NORTH ADAMS -- When four Drury High School seniors began adapting the lyrics to Matchbox 20's "How Far We've Come" to describe their final school year coming to an end for a class project, they never expected it to become their "class ode."
Nor did they anticipate that they would lead their classmates in a rendition of the song at the end of Thursday night's graduation ceremonies at the high school, during which 111 diplomas were awarded.
"We made it for our advanced recording class," said Josh Lincoln, who worked on the song with fellow graduates Kris Dolle, Kyle Collette and Jimmy Montgomery . "We rewrote the lyrics and recorded ourselves playing the music on our instruments. We really didn't think anything of it, but then our class advisors asked if they could use it."
Salutatorian Abigail Bolner, in addressing the commencement assembly, compared the past four years of high school to an author writing a book.
"As we sit here [tonight], we put down our pens. Our story is finally finished," she said. "As you close the book, always remember what this story has taught you. Don't let the scribbles and revisions on the pages discourage you in any way These four years have been just one story of many sequels to come. As this book closes, another opens. Pick up you pen. Begin to write. Another story is about to be created."
Valedictorian Molly Howe described the class as "the spunkiest, boldest and most unique group of student ever to rattle the halls" of Drury.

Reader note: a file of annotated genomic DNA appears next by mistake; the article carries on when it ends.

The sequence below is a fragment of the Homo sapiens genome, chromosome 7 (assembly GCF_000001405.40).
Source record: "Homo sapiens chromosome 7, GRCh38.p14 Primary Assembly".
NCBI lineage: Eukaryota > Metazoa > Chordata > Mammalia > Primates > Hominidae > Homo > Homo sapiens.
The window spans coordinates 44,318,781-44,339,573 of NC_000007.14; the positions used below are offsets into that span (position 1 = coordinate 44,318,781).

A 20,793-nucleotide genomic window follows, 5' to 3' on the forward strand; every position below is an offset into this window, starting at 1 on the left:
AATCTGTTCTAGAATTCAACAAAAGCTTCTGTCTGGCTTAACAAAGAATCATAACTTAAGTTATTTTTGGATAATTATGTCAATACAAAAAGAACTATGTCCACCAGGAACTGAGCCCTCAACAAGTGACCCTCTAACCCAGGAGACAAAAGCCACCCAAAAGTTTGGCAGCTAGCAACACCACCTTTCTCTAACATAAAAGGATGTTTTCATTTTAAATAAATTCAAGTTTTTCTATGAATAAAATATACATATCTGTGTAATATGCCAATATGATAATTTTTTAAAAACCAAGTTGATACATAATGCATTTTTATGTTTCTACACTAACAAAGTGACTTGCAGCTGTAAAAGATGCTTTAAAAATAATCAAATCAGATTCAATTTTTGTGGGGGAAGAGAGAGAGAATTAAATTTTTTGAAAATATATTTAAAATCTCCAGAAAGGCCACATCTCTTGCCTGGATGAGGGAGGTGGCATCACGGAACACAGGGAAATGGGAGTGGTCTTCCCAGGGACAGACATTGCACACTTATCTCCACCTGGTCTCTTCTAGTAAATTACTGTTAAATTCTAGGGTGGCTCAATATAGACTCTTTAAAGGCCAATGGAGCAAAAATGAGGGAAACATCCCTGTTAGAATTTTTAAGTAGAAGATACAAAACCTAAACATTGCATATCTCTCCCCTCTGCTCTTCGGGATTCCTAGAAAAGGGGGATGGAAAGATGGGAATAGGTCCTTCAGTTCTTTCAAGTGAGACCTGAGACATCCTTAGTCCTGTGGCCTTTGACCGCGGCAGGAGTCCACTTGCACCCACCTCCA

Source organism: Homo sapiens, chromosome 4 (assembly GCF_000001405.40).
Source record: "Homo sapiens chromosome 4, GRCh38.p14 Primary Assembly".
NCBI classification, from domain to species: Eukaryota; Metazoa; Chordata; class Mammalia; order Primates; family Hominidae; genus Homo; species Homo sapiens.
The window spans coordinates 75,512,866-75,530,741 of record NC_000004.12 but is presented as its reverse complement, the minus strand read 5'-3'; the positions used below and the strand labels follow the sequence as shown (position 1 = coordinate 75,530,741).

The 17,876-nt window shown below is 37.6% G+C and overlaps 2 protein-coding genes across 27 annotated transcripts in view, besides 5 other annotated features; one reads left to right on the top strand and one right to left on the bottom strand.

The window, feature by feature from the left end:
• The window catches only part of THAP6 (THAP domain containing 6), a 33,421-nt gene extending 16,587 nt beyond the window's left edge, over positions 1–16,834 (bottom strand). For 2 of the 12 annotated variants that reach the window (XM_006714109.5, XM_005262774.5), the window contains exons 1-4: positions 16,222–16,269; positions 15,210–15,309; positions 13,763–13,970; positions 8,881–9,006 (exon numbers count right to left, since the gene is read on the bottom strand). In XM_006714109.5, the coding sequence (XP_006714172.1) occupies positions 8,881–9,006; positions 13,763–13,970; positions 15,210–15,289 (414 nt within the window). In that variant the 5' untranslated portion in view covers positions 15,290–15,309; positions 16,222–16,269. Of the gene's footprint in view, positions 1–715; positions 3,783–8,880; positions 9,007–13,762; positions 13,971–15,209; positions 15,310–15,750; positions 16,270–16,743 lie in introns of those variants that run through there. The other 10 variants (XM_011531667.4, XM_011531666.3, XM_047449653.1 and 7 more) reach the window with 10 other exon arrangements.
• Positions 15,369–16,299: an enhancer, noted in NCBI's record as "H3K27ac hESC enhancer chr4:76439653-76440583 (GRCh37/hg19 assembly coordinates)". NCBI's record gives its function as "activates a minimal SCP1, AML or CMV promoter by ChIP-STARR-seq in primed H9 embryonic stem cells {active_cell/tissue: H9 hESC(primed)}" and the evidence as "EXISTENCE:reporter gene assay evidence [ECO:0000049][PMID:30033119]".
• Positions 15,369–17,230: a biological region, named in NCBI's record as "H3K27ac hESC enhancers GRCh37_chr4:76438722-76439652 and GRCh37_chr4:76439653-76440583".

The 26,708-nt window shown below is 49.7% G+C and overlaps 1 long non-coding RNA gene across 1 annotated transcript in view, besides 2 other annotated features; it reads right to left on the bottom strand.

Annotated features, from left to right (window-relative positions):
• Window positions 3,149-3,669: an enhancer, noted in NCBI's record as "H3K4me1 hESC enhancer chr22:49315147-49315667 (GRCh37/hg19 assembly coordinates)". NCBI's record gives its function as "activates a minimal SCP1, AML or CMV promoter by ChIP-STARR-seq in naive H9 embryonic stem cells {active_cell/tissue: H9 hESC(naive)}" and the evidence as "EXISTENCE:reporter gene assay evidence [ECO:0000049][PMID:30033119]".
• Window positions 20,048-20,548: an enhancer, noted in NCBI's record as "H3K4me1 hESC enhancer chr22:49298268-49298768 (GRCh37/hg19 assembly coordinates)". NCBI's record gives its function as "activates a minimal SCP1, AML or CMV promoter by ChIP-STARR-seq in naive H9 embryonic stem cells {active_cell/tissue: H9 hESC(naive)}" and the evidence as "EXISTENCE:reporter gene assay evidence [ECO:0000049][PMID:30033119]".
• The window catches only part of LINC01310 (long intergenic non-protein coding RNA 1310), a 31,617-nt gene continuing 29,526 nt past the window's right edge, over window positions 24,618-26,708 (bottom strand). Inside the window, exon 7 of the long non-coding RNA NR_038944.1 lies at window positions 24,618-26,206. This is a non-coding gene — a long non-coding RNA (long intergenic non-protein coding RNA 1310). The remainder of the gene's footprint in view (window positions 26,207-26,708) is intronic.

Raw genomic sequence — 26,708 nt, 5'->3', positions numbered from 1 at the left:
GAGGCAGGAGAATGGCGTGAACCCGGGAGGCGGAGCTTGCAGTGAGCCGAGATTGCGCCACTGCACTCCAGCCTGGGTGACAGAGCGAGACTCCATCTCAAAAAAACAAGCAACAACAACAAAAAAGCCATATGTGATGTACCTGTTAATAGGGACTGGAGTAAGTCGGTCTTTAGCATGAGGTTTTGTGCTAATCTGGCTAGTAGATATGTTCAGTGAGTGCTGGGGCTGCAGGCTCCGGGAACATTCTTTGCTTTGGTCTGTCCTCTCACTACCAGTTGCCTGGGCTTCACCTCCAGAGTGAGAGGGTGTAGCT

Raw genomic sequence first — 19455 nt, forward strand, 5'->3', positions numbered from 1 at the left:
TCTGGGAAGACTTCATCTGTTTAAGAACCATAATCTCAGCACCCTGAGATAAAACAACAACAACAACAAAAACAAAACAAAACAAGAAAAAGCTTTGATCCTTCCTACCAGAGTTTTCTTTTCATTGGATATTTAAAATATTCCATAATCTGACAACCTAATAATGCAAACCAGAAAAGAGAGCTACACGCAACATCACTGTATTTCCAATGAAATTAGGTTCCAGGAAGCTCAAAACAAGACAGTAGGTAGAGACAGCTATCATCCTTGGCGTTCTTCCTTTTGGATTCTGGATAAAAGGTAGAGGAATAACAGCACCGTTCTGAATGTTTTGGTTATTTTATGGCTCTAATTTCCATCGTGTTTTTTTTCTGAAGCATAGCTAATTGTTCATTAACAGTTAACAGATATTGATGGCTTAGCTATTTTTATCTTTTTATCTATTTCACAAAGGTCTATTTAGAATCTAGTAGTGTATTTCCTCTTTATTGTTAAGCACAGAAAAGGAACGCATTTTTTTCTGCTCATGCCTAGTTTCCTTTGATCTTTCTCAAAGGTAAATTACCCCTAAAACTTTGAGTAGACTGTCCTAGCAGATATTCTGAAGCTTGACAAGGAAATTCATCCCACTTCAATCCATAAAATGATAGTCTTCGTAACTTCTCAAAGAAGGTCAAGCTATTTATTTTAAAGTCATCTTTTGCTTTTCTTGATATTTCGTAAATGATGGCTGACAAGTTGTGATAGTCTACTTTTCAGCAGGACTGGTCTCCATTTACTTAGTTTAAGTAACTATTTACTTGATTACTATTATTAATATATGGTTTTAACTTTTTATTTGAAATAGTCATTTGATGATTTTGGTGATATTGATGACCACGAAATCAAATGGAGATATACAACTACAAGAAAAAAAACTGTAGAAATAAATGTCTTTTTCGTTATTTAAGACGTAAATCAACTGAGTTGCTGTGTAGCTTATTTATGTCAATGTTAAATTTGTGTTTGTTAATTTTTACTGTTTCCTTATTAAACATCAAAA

"I have thought long and hard about what I could say that encompasses all of us. I realized that we are too diverse, and there is not one single theme that can unify this special group," she told the audience.
Instead, Howe offered up some "wise parting words" to her classmates, telling them to be compassionate, to take care of themselves, to make time for fun, to surround themselves with those who matter and most importantly, not to let high school define them.
"Classmates, I urge you to strive to be better than your biggest mistakes and prove to yourself that you will never make them again," she said. "I am not saying you won't crash and burn in the future, because we all will. All I'm saying is that I hope you have learned from the mistakes you made in high school, because we all have lives full of new ‘mistakes' just waiting for us."
Principal Amy Meehan compared the graduates to trees -- saplings that began to put down roots when they arrived in 2009 and were nourished over the last four years in the classrooms of Drury.
"As the keepers of the saplings, those entrusted to protect you as you grow, I wonder, I worry and I question if we have done enough to let your roots develop, to reach deep down into the earth to firmly take home and allow you to prosper," she said. "Whether you are leaving us tonight as a hopeful sapling eager to affix your roots or as a maturing tree, eager to develop more branches, the time has finally come for us to allow you to transplant yourselves in order to flourish and further grow in new meadows, on new terrain."
"No matter your height amongst the forest of your trees, I leave you with these lines: In the heat of summer, dare to be someone else's shade," Meehan continued. "In the peak of autumn, admire the splendor of your leaves. In the cold of winter, understand no snowflake ever falls in the wrong place and in the fierceness of any storm, you deep Drury High School roots know that your spring will always come."